Samsung buys Joyent - virtual reality on cloud computing background


  • Samsung, cloud computing for better VR content
  • A new age for virtual reality on mobile?

The imminent launch of Google's virtual reality headset, the Daydream, completely revives competition in the mobile VR sector. It will now be a question of differentiating yourself by offering more content, better graphics and increasingly accessible prices. This is undoubtedly the reason why Samsung, the Korean leader in the mobile market, this month acquired Joyent, an American firm specializing in cloud computing.

But then, you will tell me, what is the connection with virtual reality. If we are to believe the Wall Street Journal, Samsung would not plan to compete with cloud computing players that are Amazon Web Service, Google Cloud or Microsoft Azure, but would nurture completely different ambitions.

Samsung, cloud computing for better VR content

Injong Rhee, director of mobile technology at the Korean company, justifies the acquisition of Joyent, by a desire to make cloud computing technology coincide with that of virtual reality. In other words, Samsung wants some of the power needed to run virtual reality apps to be delivered remotely, through the cloud.

This means that in the relatively near future, the manufacturer will be able to offer larger and therefore necessarily richer VR applications, further ensuring a clear advantage over its competitors in the mobile sector. Indeed, by capturing Joyent's know-how, Samsung will be able to further optimize the performance and graphics of its VR content, without pushing our beloved smartphones to their limits.

A new age for virtual reality on mobile?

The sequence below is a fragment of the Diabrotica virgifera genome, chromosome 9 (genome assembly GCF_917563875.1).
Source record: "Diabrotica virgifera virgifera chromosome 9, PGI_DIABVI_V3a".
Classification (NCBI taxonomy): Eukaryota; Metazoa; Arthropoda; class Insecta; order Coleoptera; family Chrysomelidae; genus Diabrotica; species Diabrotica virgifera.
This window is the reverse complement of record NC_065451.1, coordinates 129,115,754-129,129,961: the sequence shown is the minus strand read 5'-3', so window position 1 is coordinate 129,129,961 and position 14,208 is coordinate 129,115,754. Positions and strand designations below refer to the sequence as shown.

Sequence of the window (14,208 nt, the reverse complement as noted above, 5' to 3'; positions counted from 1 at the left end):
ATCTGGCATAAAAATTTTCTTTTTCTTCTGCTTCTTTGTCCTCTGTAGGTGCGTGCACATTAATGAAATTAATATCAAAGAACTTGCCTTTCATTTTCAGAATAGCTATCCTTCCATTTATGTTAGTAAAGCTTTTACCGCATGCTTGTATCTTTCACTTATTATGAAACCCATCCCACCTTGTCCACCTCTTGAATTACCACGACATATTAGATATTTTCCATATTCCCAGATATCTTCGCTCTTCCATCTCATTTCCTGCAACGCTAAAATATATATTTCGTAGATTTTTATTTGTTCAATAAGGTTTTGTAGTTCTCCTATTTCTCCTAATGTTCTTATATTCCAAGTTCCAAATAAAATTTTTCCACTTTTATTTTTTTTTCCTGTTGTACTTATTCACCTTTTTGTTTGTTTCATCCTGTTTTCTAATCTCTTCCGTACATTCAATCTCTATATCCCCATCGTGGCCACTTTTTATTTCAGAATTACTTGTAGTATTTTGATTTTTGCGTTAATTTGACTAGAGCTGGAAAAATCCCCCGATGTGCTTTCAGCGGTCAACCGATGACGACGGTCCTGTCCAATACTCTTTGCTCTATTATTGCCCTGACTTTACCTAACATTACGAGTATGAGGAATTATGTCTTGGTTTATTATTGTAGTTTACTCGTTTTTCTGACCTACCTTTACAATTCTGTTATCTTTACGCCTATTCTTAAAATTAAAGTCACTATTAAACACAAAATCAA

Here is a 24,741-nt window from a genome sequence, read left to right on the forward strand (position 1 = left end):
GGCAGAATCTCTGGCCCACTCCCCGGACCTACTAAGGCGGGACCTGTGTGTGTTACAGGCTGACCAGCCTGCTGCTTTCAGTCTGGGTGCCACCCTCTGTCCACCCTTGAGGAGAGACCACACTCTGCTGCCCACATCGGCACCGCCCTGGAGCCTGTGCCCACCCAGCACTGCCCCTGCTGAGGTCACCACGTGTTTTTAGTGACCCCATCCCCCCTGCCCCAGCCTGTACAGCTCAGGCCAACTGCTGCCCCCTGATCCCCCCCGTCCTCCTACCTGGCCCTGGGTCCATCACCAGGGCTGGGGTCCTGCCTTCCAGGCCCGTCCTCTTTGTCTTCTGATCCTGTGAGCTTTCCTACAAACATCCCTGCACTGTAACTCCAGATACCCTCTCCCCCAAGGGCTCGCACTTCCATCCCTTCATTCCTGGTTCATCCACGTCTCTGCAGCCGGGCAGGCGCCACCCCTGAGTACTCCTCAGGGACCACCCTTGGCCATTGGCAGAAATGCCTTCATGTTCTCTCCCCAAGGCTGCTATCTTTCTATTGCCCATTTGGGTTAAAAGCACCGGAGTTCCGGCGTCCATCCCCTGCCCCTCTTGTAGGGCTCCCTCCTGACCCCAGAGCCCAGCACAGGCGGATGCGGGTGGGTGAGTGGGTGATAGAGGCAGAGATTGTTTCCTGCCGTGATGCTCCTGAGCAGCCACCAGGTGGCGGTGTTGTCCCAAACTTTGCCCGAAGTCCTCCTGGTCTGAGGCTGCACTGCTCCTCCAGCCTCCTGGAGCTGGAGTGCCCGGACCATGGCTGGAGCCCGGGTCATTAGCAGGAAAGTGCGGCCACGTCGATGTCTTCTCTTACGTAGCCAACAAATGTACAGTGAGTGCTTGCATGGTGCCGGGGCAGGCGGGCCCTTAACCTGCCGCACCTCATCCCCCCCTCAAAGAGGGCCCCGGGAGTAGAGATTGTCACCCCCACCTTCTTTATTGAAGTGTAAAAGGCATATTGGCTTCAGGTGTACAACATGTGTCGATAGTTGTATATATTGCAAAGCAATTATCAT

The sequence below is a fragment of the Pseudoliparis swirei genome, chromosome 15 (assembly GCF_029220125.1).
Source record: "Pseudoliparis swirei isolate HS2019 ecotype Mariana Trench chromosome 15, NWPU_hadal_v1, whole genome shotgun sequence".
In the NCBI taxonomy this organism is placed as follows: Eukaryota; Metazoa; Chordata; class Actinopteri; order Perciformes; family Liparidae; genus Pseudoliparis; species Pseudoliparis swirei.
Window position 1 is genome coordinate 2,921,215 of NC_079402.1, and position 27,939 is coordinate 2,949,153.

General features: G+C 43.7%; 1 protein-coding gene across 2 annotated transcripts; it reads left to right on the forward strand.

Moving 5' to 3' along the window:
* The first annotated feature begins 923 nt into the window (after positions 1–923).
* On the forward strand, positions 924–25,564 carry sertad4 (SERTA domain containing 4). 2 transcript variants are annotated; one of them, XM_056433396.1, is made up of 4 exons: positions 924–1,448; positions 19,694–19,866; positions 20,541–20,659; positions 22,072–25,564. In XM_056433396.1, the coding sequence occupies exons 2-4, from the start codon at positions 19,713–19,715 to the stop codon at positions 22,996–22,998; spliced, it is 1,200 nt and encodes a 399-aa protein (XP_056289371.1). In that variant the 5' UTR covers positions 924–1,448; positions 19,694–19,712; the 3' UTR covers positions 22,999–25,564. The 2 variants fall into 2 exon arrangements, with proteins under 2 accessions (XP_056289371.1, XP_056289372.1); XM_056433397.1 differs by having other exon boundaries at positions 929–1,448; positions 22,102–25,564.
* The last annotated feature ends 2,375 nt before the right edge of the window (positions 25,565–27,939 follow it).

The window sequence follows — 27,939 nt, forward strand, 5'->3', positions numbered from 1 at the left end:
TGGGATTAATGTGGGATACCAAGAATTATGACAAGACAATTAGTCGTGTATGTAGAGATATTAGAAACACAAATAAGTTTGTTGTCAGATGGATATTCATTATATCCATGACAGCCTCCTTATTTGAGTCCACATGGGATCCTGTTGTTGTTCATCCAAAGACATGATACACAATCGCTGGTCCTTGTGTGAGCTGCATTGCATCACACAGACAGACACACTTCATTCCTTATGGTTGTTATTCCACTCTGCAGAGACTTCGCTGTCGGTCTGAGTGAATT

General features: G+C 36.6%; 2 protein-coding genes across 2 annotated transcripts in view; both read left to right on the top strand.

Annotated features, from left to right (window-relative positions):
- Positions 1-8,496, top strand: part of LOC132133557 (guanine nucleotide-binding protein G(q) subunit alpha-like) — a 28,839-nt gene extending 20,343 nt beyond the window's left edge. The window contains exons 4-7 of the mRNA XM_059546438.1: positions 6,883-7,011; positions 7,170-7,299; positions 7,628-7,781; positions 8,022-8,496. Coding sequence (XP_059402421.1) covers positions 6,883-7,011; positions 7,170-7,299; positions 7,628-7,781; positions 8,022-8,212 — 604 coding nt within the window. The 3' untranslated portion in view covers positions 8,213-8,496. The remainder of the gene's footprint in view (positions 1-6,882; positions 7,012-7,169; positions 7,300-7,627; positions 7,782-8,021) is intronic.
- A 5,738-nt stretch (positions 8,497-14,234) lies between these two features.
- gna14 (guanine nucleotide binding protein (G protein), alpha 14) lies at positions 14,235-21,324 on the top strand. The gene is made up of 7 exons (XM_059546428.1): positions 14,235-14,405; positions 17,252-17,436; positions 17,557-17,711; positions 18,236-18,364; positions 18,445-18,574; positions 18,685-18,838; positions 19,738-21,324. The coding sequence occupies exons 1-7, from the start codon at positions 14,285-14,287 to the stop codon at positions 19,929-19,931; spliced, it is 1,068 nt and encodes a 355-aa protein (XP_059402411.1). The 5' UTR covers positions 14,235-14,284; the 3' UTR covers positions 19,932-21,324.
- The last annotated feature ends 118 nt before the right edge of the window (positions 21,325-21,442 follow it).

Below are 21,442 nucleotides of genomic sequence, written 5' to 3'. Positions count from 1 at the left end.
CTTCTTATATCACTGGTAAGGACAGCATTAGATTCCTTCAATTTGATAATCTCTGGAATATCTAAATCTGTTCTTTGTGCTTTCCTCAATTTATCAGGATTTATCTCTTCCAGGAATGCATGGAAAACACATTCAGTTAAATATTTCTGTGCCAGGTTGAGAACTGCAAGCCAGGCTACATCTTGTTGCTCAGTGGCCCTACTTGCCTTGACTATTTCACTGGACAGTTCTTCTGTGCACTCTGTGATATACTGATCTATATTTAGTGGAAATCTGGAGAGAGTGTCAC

A question remains, however. It is now clearly established that the inconveniences related to the use of virtual reality headsets (nausea, discomfort, dizziness, etc.) come from the "lag" or the time lag between the movements of our head and the display of the device used. Their manufacturers have succeeded over the years in minimizing this phenomenon, but it will again pose a problem because remote hosting generally poses problems of instantaneity. Samsung and Joyent will need to make this factor a priority in the early stages of their collaboration.

Still, Samsung has just made a decisive decision in the race for virtual reality. It remains to be seen how Google, which has just introduced its own headset, will retaliate. In addition, we do not yet know what in store for us Apple, which will certainly not abandon this sector to its rivals. It will certainly take several years for the Korean giant to develop a technology that combines VR and cloud computing, but this innovation will undoubtedly bring virtual reality on mobile phones into a new era.

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